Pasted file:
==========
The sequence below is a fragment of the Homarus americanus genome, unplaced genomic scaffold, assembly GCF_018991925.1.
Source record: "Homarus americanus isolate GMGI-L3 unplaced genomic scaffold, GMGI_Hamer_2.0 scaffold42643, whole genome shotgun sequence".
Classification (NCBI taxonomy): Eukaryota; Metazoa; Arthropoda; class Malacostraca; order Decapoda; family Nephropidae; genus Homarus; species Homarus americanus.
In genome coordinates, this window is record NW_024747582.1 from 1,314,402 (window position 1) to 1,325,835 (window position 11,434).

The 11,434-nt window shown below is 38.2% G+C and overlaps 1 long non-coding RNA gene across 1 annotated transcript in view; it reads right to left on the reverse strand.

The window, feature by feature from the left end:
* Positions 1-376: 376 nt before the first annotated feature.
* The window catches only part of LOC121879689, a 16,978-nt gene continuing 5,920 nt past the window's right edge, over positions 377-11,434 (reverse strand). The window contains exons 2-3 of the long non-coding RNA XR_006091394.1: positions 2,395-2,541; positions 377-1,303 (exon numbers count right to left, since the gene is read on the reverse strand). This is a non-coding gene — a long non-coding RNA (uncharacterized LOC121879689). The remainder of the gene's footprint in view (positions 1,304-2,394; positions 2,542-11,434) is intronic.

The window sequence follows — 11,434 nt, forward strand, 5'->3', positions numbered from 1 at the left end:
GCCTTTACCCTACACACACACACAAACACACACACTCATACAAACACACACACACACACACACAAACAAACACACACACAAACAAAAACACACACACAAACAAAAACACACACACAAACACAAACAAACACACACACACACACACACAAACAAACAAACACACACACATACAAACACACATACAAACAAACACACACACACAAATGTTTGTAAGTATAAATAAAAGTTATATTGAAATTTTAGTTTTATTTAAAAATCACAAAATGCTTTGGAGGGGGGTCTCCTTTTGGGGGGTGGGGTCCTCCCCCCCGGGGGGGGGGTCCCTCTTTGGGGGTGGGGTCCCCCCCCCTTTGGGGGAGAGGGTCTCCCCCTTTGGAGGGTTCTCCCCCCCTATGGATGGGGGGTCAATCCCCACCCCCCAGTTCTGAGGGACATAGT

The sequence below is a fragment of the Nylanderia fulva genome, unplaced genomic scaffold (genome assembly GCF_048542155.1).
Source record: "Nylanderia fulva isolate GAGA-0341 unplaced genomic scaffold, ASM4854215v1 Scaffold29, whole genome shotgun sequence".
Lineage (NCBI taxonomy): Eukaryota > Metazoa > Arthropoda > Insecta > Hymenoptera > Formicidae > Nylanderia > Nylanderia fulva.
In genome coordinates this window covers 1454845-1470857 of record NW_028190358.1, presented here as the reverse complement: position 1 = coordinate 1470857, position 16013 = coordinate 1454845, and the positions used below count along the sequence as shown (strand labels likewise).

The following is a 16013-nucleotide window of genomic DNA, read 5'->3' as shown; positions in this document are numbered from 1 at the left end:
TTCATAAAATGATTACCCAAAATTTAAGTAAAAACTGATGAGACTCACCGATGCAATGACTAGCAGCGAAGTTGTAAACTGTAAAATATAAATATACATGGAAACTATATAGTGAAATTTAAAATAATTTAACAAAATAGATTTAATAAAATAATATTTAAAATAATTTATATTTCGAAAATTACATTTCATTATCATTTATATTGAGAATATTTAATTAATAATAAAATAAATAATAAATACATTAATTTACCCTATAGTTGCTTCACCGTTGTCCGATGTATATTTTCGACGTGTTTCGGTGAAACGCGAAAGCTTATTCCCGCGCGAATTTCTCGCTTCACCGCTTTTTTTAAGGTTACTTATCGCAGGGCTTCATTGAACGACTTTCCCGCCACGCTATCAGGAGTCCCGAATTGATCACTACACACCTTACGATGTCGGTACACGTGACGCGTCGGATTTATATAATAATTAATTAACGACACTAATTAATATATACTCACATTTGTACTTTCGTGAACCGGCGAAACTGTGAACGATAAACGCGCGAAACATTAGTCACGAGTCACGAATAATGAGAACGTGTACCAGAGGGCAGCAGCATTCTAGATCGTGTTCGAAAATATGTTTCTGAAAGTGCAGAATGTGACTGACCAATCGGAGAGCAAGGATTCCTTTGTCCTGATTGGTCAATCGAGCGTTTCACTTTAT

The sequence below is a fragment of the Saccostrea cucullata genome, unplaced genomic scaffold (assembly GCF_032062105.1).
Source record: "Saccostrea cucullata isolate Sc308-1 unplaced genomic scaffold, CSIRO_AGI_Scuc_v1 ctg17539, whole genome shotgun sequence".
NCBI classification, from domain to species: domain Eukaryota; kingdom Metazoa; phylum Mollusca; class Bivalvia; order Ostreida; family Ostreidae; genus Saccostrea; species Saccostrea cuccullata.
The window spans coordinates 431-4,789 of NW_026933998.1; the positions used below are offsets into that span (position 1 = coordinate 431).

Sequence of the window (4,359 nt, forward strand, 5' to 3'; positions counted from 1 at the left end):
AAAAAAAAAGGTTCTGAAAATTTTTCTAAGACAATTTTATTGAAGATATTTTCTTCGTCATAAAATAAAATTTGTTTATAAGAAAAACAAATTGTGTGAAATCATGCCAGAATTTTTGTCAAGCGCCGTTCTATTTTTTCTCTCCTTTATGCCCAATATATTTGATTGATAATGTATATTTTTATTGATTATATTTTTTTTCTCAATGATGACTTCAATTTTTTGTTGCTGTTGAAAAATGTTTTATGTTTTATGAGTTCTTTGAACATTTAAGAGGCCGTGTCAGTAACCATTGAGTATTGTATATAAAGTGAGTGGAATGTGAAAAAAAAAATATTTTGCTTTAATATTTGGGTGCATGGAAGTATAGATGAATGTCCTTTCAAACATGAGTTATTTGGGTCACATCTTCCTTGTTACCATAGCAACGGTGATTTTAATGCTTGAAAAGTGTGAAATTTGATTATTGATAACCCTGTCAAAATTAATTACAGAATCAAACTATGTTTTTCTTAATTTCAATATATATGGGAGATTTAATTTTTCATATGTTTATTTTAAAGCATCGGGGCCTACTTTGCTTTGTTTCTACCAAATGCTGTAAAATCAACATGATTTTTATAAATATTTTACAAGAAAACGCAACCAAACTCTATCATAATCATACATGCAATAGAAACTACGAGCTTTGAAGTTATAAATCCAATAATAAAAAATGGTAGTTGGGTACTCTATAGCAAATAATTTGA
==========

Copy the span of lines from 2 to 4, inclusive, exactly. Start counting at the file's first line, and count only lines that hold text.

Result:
Source record: "Homarus americanus isolate GMGI-L3 unplaced genomic scaffold, GMGI_Hamer_2.0 scaffold42643, whole genome shotgun sequence".
Classification (NCBI taxonomy): Eukaryota; Metazoa; Arthropoda; class Malacostraca; order Decapoda; family Nephropidae; genus Homarus; species Homarus americanus.
In genome coordinates, this window is record NW_024747582.1 from 1,314,402 (window position 1) to 1,325,835 (window position 11,434).